Climb Mt. Everest on Google Street View

12 Mar 2015 | Author: | No comments yet »

Google Brings Street View To Mount Everest Region.

Google has launched a virtual tour of Nepal’s Everest region, allowing armchair tourists a rare glimpse of life in one of the toughest and most inaccessible places on Earth. Most of us will never travel to the Khumbu region of Nepal, which is home to Mount Everest, but thanks to Google’s Street View, you can now get a better idea of what this part of the world looks like (and some Far Cry 4 players will find it looks quite familiar to them). The Street View project takes viewers into the heart of the Sagarmatha national park, home to the world’s highest mountain, where icy blue rivers run below snow-capped peaks, monks play traditional music and yak-herders navigate precipitous stone-strewn trails. Armed with two single-lens tripod cameras and a 15-lens custom-built “Trekker” unit designed for backpacks, teams travelled on foot to capture more than 45,000 panoramic images of the remote villages inhabited by the ethnic Sherpa community in the eastern Himalayas. Sherpa wrote “last year, I guided the Google Maps team through my home region to collect Street View imagery that improves the map of our community.” Last year, The Wall Street Journal visited Khumjung and nearby villages in the aftermath of an avalanche on Everest that killed 16 climbers—the deadliest calamity in the mountain’s history.

Hopefully we can then raise funds to build more schools and hospitals for them.” Nepal’s Sherpa community, who have long laboured as guides and porters on mountaineering expeditions, hope the project will promote the region and raise funds to improve access to education, offering future generations a way out of the high-risk climbing industry. Google held a digital mapping session in the Himalayan town of Namche, where around 50 locals chipped in with suggestions of places to add to the online map. “These online maps are a good source of information for visitors and if more tourists come here, it will create more opportunities, better opportunities than working on the mountain,” he told Agence France-Presse. “My dream is that one day, young kids in Nepal won’t have to risk working on the mountain as porters or guides, they will be able to get an education and build better lives for themselves,” Sherpa told AFP. Among the project’s supporters was Kancha Sherpa, now in his 80s, who worked as a porter on the landmark 1953 Everest expedition, which saw Edmund Hillary and Tenzing Norgay become the first people to reach the peak.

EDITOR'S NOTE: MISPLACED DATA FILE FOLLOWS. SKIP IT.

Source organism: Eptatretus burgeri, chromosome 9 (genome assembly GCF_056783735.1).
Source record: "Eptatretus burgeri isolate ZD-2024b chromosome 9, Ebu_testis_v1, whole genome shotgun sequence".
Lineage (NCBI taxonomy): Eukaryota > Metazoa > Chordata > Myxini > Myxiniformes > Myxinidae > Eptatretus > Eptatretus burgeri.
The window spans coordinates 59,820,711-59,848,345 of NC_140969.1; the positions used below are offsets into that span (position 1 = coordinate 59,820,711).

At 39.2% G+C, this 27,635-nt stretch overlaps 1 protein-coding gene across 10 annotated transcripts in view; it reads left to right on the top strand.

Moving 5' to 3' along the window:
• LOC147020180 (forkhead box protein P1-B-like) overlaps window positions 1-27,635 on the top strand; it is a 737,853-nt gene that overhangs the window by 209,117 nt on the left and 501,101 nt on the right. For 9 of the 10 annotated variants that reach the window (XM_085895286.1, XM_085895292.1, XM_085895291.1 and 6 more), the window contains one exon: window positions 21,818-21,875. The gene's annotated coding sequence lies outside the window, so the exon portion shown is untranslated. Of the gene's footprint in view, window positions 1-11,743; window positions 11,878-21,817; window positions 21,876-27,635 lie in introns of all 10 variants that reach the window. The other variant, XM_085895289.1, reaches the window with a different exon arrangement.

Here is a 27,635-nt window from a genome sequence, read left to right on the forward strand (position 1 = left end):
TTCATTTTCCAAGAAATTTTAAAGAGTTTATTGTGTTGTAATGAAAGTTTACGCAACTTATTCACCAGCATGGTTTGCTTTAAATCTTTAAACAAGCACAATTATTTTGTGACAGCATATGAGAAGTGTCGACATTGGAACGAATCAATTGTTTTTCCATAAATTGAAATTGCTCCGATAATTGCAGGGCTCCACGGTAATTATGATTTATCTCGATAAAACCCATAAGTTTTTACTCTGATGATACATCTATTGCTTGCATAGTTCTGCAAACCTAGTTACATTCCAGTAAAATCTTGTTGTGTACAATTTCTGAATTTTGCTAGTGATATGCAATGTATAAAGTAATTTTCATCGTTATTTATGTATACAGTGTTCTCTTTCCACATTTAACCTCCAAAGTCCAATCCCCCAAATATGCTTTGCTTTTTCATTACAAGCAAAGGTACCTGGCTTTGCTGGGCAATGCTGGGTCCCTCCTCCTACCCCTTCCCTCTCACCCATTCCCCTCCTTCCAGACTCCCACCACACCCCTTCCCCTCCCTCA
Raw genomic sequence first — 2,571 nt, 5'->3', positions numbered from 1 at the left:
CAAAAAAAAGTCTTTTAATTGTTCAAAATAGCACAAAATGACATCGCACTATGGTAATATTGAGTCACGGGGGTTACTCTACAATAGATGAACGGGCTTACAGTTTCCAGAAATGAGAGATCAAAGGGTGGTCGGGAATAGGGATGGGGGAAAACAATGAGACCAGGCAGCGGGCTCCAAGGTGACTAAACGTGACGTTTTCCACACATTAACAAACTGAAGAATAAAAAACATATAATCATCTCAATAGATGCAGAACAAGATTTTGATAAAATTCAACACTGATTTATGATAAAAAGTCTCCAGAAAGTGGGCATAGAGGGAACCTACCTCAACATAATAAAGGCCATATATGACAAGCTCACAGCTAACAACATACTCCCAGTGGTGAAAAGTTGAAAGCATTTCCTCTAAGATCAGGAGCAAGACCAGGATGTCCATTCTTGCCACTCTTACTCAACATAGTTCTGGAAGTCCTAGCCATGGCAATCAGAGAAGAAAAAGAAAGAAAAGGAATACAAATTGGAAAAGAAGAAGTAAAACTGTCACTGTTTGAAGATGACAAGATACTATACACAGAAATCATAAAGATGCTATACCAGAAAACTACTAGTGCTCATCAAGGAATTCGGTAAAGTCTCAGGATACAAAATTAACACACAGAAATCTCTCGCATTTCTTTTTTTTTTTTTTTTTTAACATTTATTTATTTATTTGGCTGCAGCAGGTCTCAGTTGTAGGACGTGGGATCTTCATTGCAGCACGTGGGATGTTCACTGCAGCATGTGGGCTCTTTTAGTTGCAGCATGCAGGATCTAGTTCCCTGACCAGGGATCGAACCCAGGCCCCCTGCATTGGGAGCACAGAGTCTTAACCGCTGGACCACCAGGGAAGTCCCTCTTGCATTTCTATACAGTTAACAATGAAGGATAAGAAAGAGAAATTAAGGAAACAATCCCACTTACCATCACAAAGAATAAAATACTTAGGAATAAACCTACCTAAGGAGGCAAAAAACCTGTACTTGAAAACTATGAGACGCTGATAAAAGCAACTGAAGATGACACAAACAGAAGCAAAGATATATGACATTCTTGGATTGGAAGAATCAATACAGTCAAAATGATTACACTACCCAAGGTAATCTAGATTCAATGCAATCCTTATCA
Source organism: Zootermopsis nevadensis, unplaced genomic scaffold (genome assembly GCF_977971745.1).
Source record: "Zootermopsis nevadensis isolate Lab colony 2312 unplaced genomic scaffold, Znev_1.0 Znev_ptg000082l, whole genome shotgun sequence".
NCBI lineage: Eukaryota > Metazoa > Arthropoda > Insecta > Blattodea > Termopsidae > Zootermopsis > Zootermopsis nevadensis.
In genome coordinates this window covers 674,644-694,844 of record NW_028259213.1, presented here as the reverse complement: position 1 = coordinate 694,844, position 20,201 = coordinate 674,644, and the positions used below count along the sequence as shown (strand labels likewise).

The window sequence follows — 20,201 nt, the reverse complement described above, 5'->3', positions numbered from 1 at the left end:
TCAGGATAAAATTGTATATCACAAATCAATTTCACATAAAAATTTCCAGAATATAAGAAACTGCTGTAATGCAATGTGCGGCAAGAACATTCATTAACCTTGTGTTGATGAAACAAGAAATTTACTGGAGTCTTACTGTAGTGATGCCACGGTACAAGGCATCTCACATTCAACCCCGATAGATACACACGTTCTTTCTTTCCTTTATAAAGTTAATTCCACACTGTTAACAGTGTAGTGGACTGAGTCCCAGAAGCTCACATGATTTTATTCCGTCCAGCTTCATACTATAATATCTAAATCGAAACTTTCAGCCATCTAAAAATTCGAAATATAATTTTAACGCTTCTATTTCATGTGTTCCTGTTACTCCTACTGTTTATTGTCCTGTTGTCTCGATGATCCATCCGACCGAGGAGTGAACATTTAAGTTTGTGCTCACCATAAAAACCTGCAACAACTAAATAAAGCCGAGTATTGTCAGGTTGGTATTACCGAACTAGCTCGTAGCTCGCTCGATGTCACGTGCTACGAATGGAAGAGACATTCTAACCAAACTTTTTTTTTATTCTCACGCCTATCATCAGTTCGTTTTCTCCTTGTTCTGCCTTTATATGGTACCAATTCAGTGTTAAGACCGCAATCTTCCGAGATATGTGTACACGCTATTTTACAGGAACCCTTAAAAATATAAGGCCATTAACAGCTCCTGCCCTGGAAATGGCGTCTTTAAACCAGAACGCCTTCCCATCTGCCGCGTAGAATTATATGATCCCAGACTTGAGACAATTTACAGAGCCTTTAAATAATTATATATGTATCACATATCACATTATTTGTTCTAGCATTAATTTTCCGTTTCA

Since its launch in 2007, Google Street View has captured some of the world’s most far-flung and scenic destinations, including the Amazon forest, Antarctica and Canada’s Arctic tundra.

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